Dental Care

How to Get Rid of a Hairy Tongue

Hairy tongue may sound like something straight out of a science fiction movie, and it does look every bit as frightening as its name suggests. However, there’s no need to be alarmed. Hairy tongue is harmless and easily treatable.

Hairy tongue, or lingua villosa, is a fairly common condition that is usually caused by an overgrowth of bacteria or fungi in the mouth. This overgrowth prevents your tongue’s skin cells from shedding, aggravating the buildup in your mouth. As the name suggests, it causes your tongue to look black, and in some cases even brown, white, green or any variety of color.

Why is it hairy? Your tongue’s surface is covered by what is generally known as the papilla, which is basically cone-shaped projections on your tongue. There are four kinds of papilla that can be found in your tongue, namely:

  • the foliate papillae, which can be found at the base of your tongue
  • the fungiform papilla, which distinguishes the five tastes
  • the circumvallate papillae, which can be generally found at the middle of your tongue
  • the filiform papilla, which covers two-thirds of your tongue. It does not contain taste buds, and its function seems to be mainly abrasive in nature.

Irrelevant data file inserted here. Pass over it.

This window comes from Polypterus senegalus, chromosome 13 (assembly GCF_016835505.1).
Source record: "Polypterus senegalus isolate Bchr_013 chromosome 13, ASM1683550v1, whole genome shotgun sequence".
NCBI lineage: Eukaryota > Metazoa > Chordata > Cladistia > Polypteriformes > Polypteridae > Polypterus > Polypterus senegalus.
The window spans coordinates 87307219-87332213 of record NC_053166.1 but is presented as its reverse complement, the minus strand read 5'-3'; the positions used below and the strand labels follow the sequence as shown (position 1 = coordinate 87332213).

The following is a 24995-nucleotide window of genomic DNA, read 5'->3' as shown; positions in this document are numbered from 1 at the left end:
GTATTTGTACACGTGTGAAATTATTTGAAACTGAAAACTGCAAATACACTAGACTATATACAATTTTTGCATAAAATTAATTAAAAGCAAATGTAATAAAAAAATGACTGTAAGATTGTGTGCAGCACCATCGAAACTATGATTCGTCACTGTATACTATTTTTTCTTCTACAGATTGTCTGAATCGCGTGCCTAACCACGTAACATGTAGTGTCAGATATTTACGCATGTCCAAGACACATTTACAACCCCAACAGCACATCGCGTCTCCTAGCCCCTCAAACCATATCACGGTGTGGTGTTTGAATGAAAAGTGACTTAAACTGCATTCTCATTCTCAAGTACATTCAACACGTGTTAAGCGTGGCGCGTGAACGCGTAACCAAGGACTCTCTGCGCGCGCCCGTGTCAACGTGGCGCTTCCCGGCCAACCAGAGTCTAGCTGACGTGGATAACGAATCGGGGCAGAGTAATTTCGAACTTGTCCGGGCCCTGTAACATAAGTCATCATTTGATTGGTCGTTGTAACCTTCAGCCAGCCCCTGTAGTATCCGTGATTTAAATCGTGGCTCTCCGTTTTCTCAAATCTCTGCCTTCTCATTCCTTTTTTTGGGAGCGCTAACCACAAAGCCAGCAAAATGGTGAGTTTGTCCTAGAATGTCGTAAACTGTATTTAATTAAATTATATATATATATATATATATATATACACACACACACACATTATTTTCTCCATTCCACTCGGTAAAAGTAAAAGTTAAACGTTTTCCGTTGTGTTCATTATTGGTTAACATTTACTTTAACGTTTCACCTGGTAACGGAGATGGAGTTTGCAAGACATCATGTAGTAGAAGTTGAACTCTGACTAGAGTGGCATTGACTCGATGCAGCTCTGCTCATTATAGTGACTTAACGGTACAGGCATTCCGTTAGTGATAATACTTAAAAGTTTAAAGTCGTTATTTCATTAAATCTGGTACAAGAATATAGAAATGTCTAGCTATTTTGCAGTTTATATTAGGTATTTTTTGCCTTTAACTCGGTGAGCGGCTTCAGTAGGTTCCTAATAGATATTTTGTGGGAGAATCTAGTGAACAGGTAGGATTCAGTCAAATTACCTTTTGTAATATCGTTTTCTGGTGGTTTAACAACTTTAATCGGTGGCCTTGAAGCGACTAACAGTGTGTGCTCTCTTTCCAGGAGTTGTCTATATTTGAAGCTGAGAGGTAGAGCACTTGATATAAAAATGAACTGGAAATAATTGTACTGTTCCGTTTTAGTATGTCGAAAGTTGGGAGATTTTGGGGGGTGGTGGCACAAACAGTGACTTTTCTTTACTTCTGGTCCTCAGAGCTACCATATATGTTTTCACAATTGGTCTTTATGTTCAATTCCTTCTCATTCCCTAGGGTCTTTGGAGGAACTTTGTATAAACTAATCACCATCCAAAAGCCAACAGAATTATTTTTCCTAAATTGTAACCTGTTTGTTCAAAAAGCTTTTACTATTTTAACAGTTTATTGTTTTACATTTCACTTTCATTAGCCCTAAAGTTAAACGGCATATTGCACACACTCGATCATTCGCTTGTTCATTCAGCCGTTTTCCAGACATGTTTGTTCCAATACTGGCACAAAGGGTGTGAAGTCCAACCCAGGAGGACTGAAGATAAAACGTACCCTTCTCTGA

One of your body’s functions is to shed the outer shell of your skin, called desquamation. This includes your tongue and in the case of hairy tongue, the overgrowth of bacteria or yeast impedes your tongue from shedding old cells to replace them with new ones. This results into hairlike growth or extensions on your tongue, a combination of accumulated bacteria or fungi, and old skin cells.

Causes

Many habits and conditions contribute to the development of hairy tongue, but it’s usually caused by poor oral hygiene translating to bacterial and fungi buildup in our mouths.

Other causes of hairy tongue include smoking tobacco, drinking too much coffee or tea, dehydration, using medication or other products that contain bismuth, excessive use of mouthwashes, alcohol, dry mouths or a lack of saliva and even radiation therapy to the neck or head. It may also be caused by your inability to produce enough saliva in your mouth and dehydration. While hairy tongue is observed to occur more to avid coffee and tea drinkers as well as tobacco smokers, there is no definitive study on what the exact cause of hairy tongue is; however, it’s been generally agreed upon that you have a higher chance of getting hairy tongue when you’re older due to the cumulative effects of those who are long-time smokers and coffee-drinkers.

Hairy tongue may also present itself in people who take intravenous drugs or are infected with the Human Immunodeficiency Virus or HIV.

Hairy tongue is not painful. Most people do not feel any discomfort at the onset of hairy tongue; however, they may feel a tickling feeling at the roof of the mouth, a metallic taste in the mouth, halitosis, nausea, and in severe cases, gagging.